Chet Williamson,
The Story of Noichi the Blind
(Cemetery Dance, 2007)

Chet Williamson -- author, actor, singer, playwright ... and Japanese ethnofolkloric scholar?

Williamson would have readers believe that the sick and twisted narrative of The Story of Noichi the Blind came from the pen of 19th-century Japanese fablist Lafcadio Hearn, or at least one of Hearn's adherents. But no, the grotesque images of Noichi sprang fully formed from Williamson's own twisted psyche, just as Athena sprang from the forehead of Zeus.

Still, Williamson puts up a pretty good front, bracketing the story itself with his introduction -- including his son's alleged discovery of the manuscript at the bottom of a box of moldy old books in Japan -- and a scholarly afterword by the highly literate but wholly nonexistent Alan Drew, Ph.D.

Lodged between these academic trappings is the tale itself; suffice it to say it's freaky stuff, and readers might want to think long and hard before sitting down with this Williamson fellow over a cold pint. One wonders what foulness might tumble from his lips in an unguarded moment.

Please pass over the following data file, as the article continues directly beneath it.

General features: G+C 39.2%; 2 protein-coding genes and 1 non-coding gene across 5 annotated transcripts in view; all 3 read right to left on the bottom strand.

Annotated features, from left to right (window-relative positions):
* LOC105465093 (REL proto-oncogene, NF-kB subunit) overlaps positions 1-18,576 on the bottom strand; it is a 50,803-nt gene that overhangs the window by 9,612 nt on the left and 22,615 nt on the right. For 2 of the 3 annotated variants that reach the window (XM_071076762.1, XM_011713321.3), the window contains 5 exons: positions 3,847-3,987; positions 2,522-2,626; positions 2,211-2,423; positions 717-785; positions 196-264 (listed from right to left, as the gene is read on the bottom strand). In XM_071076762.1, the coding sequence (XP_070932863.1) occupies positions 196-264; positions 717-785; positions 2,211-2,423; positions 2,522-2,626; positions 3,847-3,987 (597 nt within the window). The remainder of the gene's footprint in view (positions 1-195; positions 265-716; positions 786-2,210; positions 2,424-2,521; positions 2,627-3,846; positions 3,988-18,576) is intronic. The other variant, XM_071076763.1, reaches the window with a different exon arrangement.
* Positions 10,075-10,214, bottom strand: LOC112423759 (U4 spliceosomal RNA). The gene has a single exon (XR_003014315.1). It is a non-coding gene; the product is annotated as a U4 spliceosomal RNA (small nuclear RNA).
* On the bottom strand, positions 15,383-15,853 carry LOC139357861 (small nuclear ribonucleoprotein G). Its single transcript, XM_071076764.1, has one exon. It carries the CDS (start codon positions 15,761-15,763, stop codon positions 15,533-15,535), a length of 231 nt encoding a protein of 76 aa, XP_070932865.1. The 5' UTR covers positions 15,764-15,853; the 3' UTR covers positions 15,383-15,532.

Noichi is a woodcutter who is at peace with the world around him, but his life changes drastically after his beloved wife Noriko -- whom he rescued from pursuit after she accidently killed a lusty samurai -- dies. The woodland animals whom Noichi has befriended over the years are unable to bear his sadness, and so conspire to use their animal abilities to make Noriko's resting corpse appear alive to Noichi's credulous eyes.

It's this that leads to the more perverse and, let's be honest here, stomach-roiling elements of the story, because Noichi has, um, needs....

Things turn really nasty when the tengu -- a form of Japanese demon -- shows up.

Some readers might argue this book is grist for a psychologist's mill, and that Williamson might best serve society under some form of professional observation. Others will take delight in the author's sense of ghoulish glee, which takes his imagination to places far darker than the Grimm brothers ever dreamed of visiting.

review by
Tom Knapp

7 July 2007

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